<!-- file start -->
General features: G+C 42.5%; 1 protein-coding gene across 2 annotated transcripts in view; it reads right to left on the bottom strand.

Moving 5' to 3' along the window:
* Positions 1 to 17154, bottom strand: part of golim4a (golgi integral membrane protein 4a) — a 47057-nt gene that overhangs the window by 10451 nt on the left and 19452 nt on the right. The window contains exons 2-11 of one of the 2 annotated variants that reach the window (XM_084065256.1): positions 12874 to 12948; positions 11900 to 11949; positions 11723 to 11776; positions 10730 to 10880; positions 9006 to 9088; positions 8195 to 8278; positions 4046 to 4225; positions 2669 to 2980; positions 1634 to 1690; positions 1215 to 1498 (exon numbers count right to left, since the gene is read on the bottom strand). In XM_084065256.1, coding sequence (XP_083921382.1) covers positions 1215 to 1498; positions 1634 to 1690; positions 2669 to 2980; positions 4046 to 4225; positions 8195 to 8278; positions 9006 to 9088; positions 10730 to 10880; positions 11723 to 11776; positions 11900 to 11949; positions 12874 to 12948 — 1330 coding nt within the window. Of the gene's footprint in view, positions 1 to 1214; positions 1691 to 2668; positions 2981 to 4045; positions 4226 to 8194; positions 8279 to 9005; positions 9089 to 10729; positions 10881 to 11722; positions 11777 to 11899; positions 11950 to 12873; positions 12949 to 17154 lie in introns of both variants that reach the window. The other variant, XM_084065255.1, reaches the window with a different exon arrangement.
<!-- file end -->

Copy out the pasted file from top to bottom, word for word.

General features: G+C 42.5%; 1 protein-coding gene across 2 annotated transcripts in view; it reads right to left on the bottom strand.

Moving 5' to 3' along the window:
* Positions 1 to 17154, bottom strand: part of golim4a (golgi integral membrane protein 4a) — a 47057-nt gene that overhangs the window by 10451 nt on the left and 19452 nt on the right. The window contains exons 2-11 of one of the 2 annotated variants that reach the window (XM_084065256.1): positions 12874 to 12948; positions 11900 to 11949; positions 11723 to 11776; positions 10730 to 10880; positions 9006 to 9088; positions 8195 to 8278; positions 4046 to 4225; positions 2669 to 2980; positions 1634 to 1690; positions 1215 to 1498 (exon numbers count right to left, since the gene is read on the bottom strand). In XM_084065256.1, coding sequence (XP_083921382.1) covers positions 1215 to 1498; positions 1634 to 1690; positions 2669 to 2980; positions 4046 to 4225; positions 8195 to 8278; positions 9006 to 9088; positions 10730 to 10880; positions 11723 to 11776; positions 11900 to 11949; positions 12874 to 12948 — 1330 coding nt within the window. Of the gene's footprint in view, positions 1 to 1214; positions 1691 to 2668; positions 2981 to 4045; positions 4226 to 8194; positions 8279 to 9005; positions 9089 to 10729; positions 10881 to 11722; positions 11777 to 11899; positions 11950 to 12873; positions 12949 to 17154 lie in introns of both variants that reach the window. The other variant, XM_084065255.1, reaches the window with a different exon arrangement.